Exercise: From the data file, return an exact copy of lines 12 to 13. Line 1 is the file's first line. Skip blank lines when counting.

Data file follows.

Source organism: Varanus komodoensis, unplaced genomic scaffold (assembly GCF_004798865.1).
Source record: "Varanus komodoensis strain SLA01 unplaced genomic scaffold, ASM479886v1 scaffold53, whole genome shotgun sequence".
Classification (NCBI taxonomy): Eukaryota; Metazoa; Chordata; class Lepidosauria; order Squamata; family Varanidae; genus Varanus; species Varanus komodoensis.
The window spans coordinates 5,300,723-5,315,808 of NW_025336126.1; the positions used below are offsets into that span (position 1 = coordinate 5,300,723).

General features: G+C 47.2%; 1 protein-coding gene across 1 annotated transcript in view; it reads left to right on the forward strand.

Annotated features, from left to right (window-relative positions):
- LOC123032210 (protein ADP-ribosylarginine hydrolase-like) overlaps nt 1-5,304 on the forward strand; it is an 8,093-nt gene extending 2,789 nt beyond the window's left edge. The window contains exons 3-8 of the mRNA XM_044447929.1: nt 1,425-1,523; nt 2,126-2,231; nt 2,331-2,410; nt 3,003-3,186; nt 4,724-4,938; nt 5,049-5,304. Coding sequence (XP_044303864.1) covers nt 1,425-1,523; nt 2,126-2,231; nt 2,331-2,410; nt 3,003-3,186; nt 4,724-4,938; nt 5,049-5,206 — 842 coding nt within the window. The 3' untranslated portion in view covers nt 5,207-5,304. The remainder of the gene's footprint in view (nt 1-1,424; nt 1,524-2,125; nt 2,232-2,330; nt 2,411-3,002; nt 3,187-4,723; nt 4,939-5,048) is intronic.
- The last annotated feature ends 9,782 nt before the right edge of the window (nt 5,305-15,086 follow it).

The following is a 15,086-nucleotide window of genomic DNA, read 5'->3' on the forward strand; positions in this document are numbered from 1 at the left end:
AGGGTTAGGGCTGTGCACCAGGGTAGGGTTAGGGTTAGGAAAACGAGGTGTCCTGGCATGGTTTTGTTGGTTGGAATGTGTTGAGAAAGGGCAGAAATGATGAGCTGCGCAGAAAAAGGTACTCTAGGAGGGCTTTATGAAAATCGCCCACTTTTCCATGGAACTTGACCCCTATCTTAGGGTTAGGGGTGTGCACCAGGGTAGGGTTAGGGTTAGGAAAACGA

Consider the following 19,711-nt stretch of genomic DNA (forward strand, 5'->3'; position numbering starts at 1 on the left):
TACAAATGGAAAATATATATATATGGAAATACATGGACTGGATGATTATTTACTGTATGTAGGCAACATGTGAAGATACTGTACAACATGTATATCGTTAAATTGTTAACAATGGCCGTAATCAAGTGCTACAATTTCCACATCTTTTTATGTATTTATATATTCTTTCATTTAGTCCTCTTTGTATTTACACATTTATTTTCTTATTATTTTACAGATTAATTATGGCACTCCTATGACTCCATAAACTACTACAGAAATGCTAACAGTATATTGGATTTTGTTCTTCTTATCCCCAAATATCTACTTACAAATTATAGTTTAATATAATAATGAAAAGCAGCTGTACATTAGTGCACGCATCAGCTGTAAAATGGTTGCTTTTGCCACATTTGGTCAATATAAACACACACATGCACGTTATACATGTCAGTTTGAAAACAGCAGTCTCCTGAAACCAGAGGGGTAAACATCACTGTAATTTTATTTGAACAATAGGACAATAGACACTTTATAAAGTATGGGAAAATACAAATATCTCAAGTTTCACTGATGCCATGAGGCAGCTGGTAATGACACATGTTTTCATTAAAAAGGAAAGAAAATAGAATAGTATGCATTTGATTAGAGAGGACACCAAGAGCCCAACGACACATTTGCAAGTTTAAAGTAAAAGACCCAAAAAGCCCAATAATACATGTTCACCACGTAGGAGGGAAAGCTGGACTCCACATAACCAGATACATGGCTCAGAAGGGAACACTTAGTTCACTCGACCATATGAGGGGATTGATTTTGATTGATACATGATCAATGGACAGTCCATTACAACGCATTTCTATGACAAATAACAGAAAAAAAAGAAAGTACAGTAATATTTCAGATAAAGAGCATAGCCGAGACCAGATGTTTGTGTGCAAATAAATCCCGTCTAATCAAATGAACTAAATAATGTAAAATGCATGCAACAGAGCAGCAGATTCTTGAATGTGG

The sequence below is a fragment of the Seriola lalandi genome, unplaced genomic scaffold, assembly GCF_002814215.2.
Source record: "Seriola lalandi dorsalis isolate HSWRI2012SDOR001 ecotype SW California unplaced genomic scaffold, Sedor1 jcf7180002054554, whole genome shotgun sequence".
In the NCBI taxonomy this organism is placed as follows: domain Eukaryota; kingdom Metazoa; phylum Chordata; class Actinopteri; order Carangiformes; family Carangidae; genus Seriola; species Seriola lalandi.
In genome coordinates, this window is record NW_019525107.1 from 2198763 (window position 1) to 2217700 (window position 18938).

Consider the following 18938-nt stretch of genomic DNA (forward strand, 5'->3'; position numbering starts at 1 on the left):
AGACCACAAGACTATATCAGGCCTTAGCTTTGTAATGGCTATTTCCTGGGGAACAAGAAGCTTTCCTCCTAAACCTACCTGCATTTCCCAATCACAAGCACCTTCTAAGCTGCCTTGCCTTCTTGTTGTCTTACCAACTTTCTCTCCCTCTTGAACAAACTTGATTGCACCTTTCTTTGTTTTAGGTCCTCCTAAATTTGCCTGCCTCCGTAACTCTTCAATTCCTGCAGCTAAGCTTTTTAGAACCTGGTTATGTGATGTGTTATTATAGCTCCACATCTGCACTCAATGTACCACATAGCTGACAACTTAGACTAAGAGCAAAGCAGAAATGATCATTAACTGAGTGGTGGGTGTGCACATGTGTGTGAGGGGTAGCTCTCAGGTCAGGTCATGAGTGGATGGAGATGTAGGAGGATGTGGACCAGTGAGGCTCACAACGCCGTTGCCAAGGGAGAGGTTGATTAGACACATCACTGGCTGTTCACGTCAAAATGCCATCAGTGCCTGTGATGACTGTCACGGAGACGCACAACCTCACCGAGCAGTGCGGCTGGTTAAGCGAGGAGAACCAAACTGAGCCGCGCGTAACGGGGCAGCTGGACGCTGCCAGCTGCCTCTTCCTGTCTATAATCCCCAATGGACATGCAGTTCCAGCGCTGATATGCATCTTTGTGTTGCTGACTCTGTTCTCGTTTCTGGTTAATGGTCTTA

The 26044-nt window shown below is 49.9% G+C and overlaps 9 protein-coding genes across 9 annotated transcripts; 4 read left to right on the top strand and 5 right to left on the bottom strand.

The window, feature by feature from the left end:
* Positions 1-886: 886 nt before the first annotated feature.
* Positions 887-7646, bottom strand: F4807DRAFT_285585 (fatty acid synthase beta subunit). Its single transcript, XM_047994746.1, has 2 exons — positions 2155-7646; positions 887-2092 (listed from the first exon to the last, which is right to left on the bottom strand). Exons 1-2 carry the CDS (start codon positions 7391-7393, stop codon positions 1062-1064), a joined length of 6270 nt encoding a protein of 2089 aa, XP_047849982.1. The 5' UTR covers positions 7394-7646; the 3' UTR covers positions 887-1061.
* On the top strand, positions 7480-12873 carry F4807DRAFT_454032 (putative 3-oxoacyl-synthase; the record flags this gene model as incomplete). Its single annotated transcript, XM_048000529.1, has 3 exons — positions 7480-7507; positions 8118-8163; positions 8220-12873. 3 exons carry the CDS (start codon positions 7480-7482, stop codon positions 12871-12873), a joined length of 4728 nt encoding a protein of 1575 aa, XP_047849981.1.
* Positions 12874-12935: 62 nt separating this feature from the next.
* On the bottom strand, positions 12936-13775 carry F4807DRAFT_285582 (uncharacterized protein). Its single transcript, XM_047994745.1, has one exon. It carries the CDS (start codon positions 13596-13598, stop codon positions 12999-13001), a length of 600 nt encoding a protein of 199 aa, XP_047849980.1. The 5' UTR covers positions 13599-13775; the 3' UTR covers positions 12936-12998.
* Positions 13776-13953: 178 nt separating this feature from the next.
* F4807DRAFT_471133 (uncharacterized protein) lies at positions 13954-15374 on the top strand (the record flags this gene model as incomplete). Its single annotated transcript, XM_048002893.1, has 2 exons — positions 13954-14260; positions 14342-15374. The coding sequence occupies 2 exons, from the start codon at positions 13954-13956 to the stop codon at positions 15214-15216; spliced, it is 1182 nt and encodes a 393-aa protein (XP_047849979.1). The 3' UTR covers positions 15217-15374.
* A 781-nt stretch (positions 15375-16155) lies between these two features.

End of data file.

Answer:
TACAAATGGAAAATATATATATATGGAAATACATGGACTGGATGATTATTTACTGTATGTAGGCAACATGTGAAGATACTGTACAACATGTATATCGTTAAATTGTTAACAATGGCCGTAATCAAGTGCTACAATTTCCACATCTTTTTATGTATTTATATATTCTTTCATTTAGTCCTCTTTGTATTTACACATTTATTTTCTTATTATTTTACAGATTAATTATGGCACTCCTATGACTCCATAAACTACTACAGAAATGCTAACAGTATATTGGATTTTGTTCTTCTTATCCCCAAATATCTACTTACAAATTATAGTTTAATATAATAATGAAAAGCAGCTGTACATTAGTGCACGCATCAGCTGTAAAATGGTTGCTTTTGCCACATTTGGTCAATATAAACACACACATGCACGTTATACATGTCAGTTTGAAAACAGCAGTCTCCTGAAACCAGAGGGGTAAACATCACTGTAATTTTATTTGAACAATAGGACAATAGACACTTTATAAAGTATGGGAAAATACAAATATCTCAAGTTTCACTGATGCCATGAGGCAGCTGGTAATGACACATGTTTTCATTAAAAAGGAAAGAAAATAGAATAGTATGCATTTGATTAGAGAGGACACCAAGAGCCCAACGACACATTTGCAAGTTTAAAGTAAAAGACCCAAAAAGCCCAATAATACATGTTCACCACGTAGGAGGGAAAGCTGGACTCCACATAACCAGATACATGGCTCAGAAGGGAACACTTAGTTCACTCGACCATATGAGGGGATTGATTTTGATTGATACATGATCAATGGACAGTCCATTACAACGCATTTCTATGACAAATAACAGAAAAAAAAGAAAGTACAGTAATATTTCAGATAAAGAGCATAGCCGAGACCAGATGTTTGTGTGCAAATAAATCCCGTCTAATCAAATGAACTAAATAATGTAAAATGCATGCAACAGAGCAGCAGATTCTTGAATGTGG

The sequence below is a fragment of the Seriola lalandi genome, unplaced genomic scaffold, assembly GCF_002814215.2.